So, ice baths. They sound like torture to me! But apparently there’s a valid argument for this bizarre concept and it relates well to the way we manage change…
The cold therapy trend is clearly a popular one, with the first electric cryotherapy chamber having recently opened in the UK for people to enjoy regular sessions at -120c!
I wanted to understand what would possess people to expose themselves to these icy blasts or choose to stand shivering under a chilly shower for increasing periods of time.
Stimulated by stressors
Turns out it’s all about hormesis – these ‘positive stressors’ enable us to push beyond our comfort levels and adapt to change. With the right intensity, a stressor can make us physically and mentally stronger and healthier, and primed for a deeper impact on the next exposure.
It’s interesting how this icy analogy can be likened to the way we build psychological flexibility, not only to face personal challenges but also the continual change we experience at work.
A chilly approach to workplace change
From preventing injury to improving mental health, cold therapy offers plenty of ways to build resilience. Which is something that goes a long way to preparing for and adapting to change!
Kurt Lewin’s change model has been around for decades yet it holds true today as an effective framework for aiding employees’ ability to adapt. The three distinct phases break down those iceberg sized change chunks into more manageable stages.
Phase one: Unfreeze
Firstly we ‘melt the ice’ to make it open to change and create motivation. This first part of the process is usually the most difficult and stressful – something new and different is coming so we’ll need to brace ourselves. Like the moment we plunge into that icy water for the very first time, we’re preparing for future challenges and teaching ourselves to stay calm under pressure.
While we won’t be pouring a giant freezing bath for employees to hop into, as comms pros, there are some things we can do to help them prepare for change:
- Create and share a compelling message about why the change has to happen despite the discomfort we may be feeling.
- Emphasise the “why”, communicating the vision in terms of the change required.
- Remain open to employees’ concerns, listen attentively, and address their issues in terms of the need to change.
Phase two: Change
With a few frosty showers under our belts, we’re feeling energised and our resilience is building. We’re starting to work with the change and tiptoe towards our new ways of working and being. We’re feeling physically and mentally able to start resolving those initial uncertainties, beginning to believe and act in ways that support the new direction.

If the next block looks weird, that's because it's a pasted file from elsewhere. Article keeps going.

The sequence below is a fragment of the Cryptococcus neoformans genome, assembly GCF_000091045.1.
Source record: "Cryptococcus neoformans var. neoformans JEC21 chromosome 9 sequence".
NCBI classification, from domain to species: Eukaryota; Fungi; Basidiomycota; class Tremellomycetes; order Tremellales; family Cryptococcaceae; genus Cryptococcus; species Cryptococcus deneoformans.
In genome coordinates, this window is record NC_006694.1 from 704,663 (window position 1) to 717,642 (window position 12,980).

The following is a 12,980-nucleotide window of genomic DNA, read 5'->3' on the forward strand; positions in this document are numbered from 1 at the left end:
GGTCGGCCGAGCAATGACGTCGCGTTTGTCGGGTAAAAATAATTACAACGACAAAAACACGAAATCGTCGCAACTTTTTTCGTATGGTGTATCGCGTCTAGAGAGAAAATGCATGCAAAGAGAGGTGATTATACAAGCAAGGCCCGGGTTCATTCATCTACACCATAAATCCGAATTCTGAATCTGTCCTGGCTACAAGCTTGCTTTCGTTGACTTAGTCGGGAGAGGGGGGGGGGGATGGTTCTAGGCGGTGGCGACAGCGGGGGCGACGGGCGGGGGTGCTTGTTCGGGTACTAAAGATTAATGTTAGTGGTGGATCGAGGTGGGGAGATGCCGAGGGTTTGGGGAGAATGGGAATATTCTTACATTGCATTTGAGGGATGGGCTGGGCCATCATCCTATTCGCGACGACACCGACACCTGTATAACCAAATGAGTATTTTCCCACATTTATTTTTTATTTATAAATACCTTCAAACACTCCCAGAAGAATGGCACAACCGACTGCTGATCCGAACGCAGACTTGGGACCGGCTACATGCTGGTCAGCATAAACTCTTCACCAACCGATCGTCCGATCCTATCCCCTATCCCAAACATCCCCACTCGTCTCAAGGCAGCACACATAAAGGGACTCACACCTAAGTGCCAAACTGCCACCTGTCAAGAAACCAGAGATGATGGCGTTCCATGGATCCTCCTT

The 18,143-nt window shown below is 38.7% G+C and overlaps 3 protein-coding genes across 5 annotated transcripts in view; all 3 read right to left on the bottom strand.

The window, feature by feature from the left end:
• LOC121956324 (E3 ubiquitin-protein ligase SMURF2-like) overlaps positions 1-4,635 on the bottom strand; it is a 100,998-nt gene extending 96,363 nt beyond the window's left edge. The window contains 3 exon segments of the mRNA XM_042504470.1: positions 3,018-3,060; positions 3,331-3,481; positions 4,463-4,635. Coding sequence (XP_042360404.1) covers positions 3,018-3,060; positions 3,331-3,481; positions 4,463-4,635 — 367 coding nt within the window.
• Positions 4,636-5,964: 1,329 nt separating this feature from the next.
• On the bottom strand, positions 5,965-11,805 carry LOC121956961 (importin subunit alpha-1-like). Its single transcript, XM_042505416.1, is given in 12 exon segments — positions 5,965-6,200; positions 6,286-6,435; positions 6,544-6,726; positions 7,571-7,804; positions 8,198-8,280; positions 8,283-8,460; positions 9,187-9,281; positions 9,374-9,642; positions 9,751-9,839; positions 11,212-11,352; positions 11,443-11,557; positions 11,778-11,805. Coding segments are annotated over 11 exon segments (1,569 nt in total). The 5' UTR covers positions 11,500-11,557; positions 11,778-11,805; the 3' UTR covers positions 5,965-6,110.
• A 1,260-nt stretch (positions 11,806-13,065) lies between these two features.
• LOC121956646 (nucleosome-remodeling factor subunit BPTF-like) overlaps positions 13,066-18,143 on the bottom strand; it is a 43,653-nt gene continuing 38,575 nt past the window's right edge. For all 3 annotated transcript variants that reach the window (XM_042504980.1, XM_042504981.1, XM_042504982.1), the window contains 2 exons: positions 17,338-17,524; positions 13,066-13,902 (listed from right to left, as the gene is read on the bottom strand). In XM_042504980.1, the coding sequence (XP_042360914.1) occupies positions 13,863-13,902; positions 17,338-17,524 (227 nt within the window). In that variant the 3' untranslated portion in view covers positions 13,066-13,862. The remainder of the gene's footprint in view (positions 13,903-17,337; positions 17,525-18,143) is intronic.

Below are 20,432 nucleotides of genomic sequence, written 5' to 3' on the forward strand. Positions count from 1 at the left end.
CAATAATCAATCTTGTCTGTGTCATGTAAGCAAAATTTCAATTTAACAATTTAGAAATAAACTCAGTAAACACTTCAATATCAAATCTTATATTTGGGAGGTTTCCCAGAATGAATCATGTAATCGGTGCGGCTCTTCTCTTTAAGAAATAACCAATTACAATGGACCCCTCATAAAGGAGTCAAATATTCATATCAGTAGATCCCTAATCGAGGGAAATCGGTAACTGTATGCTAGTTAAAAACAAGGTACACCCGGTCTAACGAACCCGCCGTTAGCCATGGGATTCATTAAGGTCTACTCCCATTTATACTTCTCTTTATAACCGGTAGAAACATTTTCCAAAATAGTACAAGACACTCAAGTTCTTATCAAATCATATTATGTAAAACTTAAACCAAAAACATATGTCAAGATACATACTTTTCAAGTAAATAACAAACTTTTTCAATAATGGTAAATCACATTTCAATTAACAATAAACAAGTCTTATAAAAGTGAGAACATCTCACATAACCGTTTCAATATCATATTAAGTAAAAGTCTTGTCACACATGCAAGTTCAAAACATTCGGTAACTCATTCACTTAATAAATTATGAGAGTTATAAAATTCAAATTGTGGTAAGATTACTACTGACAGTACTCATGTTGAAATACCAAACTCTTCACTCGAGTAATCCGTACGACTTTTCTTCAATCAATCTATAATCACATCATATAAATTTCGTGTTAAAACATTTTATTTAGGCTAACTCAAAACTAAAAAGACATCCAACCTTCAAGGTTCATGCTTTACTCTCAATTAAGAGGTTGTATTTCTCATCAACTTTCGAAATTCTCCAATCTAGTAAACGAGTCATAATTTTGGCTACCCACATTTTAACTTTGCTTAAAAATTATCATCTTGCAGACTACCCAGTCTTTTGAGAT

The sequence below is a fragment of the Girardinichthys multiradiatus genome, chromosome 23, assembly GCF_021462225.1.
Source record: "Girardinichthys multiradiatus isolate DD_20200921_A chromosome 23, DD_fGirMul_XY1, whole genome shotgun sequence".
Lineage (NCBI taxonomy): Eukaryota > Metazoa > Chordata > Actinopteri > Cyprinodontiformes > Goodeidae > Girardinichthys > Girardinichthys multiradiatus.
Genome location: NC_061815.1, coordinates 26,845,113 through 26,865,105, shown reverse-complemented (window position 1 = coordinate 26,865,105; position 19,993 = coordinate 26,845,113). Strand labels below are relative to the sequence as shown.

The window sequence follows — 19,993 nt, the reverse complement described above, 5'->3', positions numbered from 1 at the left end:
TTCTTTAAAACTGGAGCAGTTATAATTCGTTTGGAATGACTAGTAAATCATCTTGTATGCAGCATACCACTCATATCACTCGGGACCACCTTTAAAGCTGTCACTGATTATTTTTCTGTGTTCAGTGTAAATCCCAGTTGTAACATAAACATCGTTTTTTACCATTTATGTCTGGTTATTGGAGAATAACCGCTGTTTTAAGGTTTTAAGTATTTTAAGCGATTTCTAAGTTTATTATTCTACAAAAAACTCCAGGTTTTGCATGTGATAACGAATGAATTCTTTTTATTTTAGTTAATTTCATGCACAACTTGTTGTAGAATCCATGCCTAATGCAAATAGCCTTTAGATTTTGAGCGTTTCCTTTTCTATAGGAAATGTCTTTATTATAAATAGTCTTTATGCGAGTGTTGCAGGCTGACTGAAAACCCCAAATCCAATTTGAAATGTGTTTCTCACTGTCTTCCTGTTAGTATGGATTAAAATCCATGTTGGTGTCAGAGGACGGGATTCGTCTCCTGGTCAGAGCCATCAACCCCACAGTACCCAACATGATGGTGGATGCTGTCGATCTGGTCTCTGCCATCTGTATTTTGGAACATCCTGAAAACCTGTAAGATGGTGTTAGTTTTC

As comms pros we can help to maintain momentum and avoid slipping back into the warm waters of familiarity by:
- Explaining how the changes will continue to affect everyone and how we intend to navigate through the discomfort of them
- Staying ahead of rumours and dispelling them – answer questions honestly, deal with problems openly, and relate the need for change back to operational necessities.
- Empowering people by involving them in the process, where appropriate, and providing line managers with the tools they need to give day-to-day direction.
Phase three: Refreeze
This final stage of the change involves ‘refreezing and embedding’ into our new state. Having practiced our icy dunking to perfection, we’re primed for a fresh new beginning, and feeling ready to deal with the days ahead. As seasoned experts, we’ve become the winning Wim Hofs of the workplace!
With a greater sense of clarity and stability now, people have embraced the new ways of working and are feeling comfortable with the latest BAU. To firmly anchor these changes into the organisation’s culture, comms pros can support by communicating clearly about the new state, and how the changes are being incorporated into the everyday.
We can also help by:
- Ensuring leadership support and keeping the SLT visible as they role model the new behaviours that support the change.
- Maintaining feedback systems and keeping two-way lines of communication open.
- Celebrating successes big and small to demonstrate how people are working through the discomfort and winning!
Confronting change with confidence
Facing change means stepping away from the comforting warmth of familiarity. But by building our resilience to prepare for what’s to come we can thaw the frosty thoughts that hold us back.
“If we always choose comfort, we never learn the deepest capabilities of our mind or body. It is moments like this that we need to face our fears. The best way to have such a moment is to gradually confront the fear and approach it in a way that is both exciting and inspiring. You have to be decisive and physically prepared to do your best. After that, little by little, you will see progress.” | Wim (The Iceman) Hof
By Caroline Roodhouse for Alive!